Your motorcycle swingarm goes through heavy loads, constant movement and is exposed to dirt, water and grime that gets flung off the rear tire. All of this makes it a difficult life for the swingarm and all the bearings that keep this part moving. When you look at a service schedule it comes as no surprise that there is rarely a mention of servicing the swingarm or alternately the appropriate intervals of doing so. It is one of those maintenance items that many people overlook and come to think of, I haven’t heard a lot of chatter about removing a swingarm on social media or motorcycle forums. There are a few things that can go wrong especially with the pivot bearings that can go dry or dirty. Being a moving part this bearing can wear out quickly and this can lead to the bearings getting stiffer or developing play as time goes by. This also affects the performance of how freely the suspension is allowed to move. So if your bike is more than a few years old with kilometers on it or regularly ridden in the rain or in dusty conditions, you should check these bearings out.
Weight Off The Rear Suspension
The first step was to get that rear wheel off the ground, but before doing that there are two high torque nuts that need to be loosened, the rear axle nut and the swingarm pivot nut.
Typically these nuts have a high amount of torque so it’s going to be easier to loosen them while the bike is stable and on the ground. Now that you’ve got all of those nuts cracked free, you need to get the back of the bike off the ground so that there is no weight on the rear suspension. I used the stock center-stand and added another scissor jack behind the center-stand to support the engine so that there is no way the rear tyre falls back.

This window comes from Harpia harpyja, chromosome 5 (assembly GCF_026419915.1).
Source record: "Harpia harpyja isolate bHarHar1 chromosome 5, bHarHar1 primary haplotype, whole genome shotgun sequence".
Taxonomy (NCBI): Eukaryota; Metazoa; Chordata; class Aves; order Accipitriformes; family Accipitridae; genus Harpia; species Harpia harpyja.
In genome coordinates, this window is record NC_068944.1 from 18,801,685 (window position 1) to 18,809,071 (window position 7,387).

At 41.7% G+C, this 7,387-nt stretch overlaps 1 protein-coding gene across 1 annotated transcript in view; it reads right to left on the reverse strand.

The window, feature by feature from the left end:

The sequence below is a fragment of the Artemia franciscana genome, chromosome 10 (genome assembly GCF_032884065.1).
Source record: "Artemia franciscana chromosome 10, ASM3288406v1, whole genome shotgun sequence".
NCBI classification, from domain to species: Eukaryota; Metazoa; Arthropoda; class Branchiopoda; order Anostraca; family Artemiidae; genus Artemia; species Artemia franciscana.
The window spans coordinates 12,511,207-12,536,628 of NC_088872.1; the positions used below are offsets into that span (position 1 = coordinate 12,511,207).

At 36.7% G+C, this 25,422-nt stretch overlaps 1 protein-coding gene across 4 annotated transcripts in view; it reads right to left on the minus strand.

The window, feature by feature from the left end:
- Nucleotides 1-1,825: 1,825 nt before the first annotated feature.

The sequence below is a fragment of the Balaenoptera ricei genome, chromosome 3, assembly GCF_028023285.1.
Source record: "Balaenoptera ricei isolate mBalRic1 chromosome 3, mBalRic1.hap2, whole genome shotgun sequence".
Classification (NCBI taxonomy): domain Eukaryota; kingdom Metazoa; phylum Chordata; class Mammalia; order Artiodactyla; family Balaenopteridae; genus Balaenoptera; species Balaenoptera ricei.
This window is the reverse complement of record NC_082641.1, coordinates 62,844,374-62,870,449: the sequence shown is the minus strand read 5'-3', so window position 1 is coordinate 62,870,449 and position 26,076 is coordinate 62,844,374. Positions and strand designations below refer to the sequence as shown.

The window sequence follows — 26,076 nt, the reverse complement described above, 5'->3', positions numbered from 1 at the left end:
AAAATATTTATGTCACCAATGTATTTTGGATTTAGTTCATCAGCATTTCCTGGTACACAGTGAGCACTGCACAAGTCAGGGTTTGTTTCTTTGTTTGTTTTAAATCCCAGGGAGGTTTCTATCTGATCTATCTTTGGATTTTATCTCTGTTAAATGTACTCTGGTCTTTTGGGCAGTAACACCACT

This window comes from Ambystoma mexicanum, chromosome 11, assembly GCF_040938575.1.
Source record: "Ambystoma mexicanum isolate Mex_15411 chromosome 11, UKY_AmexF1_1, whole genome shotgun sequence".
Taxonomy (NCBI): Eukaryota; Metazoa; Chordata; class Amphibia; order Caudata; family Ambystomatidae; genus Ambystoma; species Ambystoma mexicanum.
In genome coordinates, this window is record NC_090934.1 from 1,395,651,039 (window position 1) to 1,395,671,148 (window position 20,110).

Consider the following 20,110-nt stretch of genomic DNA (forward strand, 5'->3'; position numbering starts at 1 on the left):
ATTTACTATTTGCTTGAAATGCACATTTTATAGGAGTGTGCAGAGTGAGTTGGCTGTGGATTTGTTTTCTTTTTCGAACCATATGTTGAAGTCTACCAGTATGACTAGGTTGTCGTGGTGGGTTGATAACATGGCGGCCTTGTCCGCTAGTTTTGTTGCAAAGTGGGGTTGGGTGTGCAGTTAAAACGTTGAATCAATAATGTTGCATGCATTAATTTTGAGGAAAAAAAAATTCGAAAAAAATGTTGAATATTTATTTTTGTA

I’ve also heard of people suspending the bike with a ratchet strap across a beam that goes through the rear subframe. Sounds scary but if it works for you, go ahead.
Remove The Swingarm
The next step was removing the rear wheel, chain guard, brake caliper mount and all other cables that ran through to the back so it’s easier to get that swingarm out. Once the swingarm pivot bolt has been removed make sure to document which side the washers and spacers fit and pull the swingarm off the bike. Next up, wash the swingarm with a degreaser that is rubber friendly. Remove the dirt seal from both sides of the bearings and clean all the bearings and bushes removing all traces of dirt, corrosion and grease with an aerosol.
Swingarm inspection, bearing check, renewal & reassemble
Since everything is apart and clean, use this opportunity to inspect the needle bearings, seals, and inner bushings for wear and damage. Inspect the swingarm closely, looking for obvious signs of wear such as heavy scoring and cracks; suggest replacing damaged or worn components with a new one. Ensure that the swingarm pivot bolt is straight by rolling it on a flat surface such as glass. When checking the condition of the bearings, make sure that there is not an excessive amount of free play between the components. If the bearings do not run smoothly and freely or if there is excessive freeplay, they must be replaced with new ones.
Using a good quality waterproof grease will keep those bearings in good shape and stop it from corrosion over time. I used the Maxima waterproof multi purpose grease for this project and it’s been used to lubricate the bearings, seals and all other pivot components.
With that done, assemble the components and torque everything to the specs listed in your workshop manual. This is a messy part to clean up but once it’s all done you can pat your back and brag about that fact that not many people have attended to this part of the motorcycle as well as you have.